Locked & Loaded

Training Drill

So looking at the dates, I realize that I'm kind of lagging behind on my dev updates. So anyways, here's a shot of it in action. Added in a muzzle flash as well. Went overboard with a laser at some point as well, but I'm not using it until I get my Aim Offset correct. I keep putting it off since I'm really not interested in working on animations. I'll probably do it when I've taken care of the rest of the interesting/cool stuff. Or as we all know, if it becomes absolutely necessary.

Finally some theatricality and deception. However no moving bullets.

Well that's going to be the last screenshot with those textures and lighting effects. The project is going naked from here on. No more fancy reflections beaming off of the ground material or totally out of fashion materials on the character models. Just the bare minimum from here on. Unless I go prehistoric with the project, I don't think my PC can handle recording videos while running the editor in the background. Besides those were temporary materials anyways.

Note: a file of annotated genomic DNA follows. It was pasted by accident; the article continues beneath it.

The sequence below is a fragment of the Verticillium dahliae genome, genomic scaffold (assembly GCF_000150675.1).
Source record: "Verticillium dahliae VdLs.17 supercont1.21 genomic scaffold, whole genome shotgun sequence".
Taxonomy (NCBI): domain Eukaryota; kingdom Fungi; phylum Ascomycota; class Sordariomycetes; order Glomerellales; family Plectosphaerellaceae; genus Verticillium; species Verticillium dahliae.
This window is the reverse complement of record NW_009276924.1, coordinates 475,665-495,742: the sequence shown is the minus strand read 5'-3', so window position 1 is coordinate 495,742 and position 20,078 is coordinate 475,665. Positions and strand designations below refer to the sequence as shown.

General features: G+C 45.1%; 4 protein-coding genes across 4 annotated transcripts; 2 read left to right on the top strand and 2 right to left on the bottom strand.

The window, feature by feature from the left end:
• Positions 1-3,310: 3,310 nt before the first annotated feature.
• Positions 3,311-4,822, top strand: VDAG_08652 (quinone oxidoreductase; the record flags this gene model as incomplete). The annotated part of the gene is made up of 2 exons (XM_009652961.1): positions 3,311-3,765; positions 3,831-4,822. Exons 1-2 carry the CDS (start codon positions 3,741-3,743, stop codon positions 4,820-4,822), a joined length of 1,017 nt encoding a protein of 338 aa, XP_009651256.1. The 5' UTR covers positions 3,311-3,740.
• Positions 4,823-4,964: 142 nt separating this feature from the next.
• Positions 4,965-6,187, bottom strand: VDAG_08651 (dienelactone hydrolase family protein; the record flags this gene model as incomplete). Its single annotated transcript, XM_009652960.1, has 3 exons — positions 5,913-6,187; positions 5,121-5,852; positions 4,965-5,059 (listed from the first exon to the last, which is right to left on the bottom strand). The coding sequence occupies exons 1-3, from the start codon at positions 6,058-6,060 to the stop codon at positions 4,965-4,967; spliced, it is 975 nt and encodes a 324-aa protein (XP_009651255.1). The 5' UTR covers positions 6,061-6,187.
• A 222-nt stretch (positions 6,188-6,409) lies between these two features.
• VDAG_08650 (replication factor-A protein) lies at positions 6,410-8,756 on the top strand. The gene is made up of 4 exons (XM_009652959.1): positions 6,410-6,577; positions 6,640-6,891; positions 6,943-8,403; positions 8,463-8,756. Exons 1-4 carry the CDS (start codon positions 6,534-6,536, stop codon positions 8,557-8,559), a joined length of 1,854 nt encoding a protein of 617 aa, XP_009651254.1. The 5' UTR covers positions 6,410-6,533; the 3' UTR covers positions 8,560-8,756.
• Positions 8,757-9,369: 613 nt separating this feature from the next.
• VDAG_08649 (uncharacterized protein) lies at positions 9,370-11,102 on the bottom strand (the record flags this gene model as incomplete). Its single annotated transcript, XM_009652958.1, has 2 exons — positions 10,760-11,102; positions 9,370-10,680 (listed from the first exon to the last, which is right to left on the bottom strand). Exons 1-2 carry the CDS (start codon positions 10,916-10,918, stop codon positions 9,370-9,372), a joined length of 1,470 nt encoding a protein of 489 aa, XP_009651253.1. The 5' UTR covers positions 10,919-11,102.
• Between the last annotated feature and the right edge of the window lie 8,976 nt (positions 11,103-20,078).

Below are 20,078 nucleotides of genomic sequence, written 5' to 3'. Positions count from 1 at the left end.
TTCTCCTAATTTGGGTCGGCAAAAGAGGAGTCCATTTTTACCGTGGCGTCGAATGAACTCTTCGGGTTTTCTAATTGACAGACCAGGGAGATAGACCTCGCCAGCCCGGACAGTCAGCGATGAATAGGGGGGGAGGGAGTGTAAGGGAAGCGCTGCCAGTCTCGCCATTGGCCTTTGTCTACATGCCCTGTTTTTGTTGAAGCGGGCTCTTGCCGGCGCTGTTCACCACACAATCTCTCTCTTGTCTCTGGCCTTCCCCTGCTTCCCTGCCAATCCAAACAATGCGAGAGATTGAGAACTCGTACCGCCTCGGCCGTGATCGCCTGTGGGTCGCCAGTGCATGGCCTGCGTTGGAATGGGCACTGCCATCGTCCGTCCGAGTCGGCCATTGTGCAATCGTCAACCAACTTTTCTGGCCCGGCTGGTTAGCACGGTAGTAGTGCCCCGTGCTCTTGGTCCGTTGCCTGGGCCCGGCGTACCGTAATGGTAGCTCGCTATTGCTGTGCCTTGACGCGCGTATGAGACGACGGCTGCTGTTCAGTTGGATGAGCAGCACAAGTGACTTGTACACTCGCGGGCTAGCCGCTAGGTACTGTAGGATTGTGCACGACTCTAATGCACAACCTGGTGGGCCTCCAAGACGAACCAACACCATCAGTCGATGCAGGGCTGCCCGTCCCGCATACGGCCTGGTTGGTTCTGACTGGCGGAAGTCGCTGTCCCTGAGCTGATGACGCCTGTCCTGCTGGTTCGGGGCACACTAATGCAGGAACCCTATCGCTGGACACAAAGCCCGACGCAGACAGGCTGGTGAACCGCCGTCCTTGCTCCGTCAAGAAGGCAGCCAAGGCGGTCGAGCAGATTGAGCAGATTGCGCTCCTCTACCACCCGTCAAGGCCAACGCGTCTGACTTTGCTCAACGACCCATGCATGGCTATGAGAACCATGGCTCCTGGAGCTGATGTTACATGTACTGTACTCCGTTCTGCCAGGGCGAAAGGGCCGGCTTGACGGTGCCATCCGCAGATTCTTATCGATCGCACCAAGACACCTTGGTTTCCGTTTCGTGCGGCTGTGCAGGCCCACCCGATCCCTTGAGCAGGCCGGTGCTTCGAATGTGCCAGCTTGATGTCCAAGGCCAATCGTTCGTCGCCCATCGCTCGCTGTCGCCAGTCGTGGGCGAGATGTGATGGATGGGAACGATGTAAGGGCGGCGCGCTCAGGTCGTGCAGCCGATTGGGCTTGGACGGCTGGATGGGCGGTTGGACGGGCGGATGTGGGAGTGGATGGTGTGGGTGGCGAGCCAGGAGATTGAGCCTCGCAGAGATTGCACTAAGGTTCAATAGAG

Anyways, feel free to check out my Youtube channel for more videos. And do subscribe if you feel that they're interesting. Nothing much is gonna happen in those videos, for now. But I hope things will get more interesting as I move on to AI & Turn-Based Logic. So, more videos will be coming up soon, and hopefully some tutorials in the blog as well before I myself forget what I've been doing. So here's a link to my channel:

Stormrage256' Youtube Channel

With that, I end this post. Feel free to comment below or mail me, if you need help regarding anything related to my work. And as usual, I hope to have a next post up soon.

Signing out.

------------------End of Captain's Log - 17th Jan 2015 (way behind schedule :|)-----------------